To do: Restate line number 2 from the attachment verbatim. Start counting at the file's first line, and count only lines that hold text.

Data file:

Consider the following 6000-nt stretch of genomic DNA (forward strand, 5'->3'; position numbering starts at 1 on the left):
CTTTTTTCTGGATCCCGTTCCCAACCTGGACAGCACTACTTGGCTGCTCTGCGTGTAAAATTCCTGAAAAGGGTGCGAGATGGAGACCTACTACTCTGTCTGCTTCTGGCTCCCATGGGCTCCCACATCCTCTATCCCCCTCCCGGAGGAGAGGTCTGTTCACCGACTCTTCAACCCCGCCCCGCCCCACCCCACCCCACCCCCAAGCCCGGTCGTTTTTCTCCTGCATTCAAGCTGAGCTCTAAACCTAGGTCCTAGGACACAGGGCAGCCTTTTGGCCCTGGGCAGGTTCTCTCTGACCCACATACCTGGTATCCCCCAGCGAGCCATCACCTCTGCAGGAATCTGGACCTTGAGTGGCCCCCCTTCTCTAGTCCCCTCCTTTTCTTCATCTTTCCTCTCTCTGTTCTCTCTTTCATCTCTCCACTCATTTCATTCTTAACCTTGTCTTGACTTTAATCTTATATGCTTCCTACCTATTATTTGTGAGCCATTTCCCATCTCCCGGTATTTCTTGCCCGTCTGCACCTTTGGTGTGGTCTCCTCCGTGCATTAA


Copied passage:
CTTTTTTCTGGATCCCGTTCCCAACCTGGACAGCACTACTTGGCTGCTCTGCGTGTAAAATTCCTGAAAAGGGTGCGAGATGGAGACCTACTACTCTGTCTGCTTCTGGCTCCCATGGGCTCCCACATCCTCTATCCCCCTCCCGGAGGAGAGGTCTGTTCACCGACTCTTCAACCCCGCCCCGCCCCACCCCACCCCACCCCCAAGCCCGGTCGTTTTTCTCCTGCATTCAAGCTGAGCTCTAAACCTAGGTCCTAGGACACAGGGCAGCCTTTTGGCCCTGGGCAGGTTCTCTCTGACCCACATACCTGGTATCCCCCAGCGAGCCATCACCTCTGCAGGAATCTGGACCTTGAGTGGCCCCCCTTCTCTAGTCCCCTCCTTTTCTTCATCTTTCCTCTCTCTGTTCTCTCTTTCATCTCTCCACTCATTTCATTCTTAACCTTGTCTTGACTTTAATCTTATATGCTTCCTACCTATTATTTGTGAGCCATTTCCCATCTCCCGGTATTTCTTGCCCGTCTGCACCTTTGGTGTGGTCTCCTCCGTGCATTAA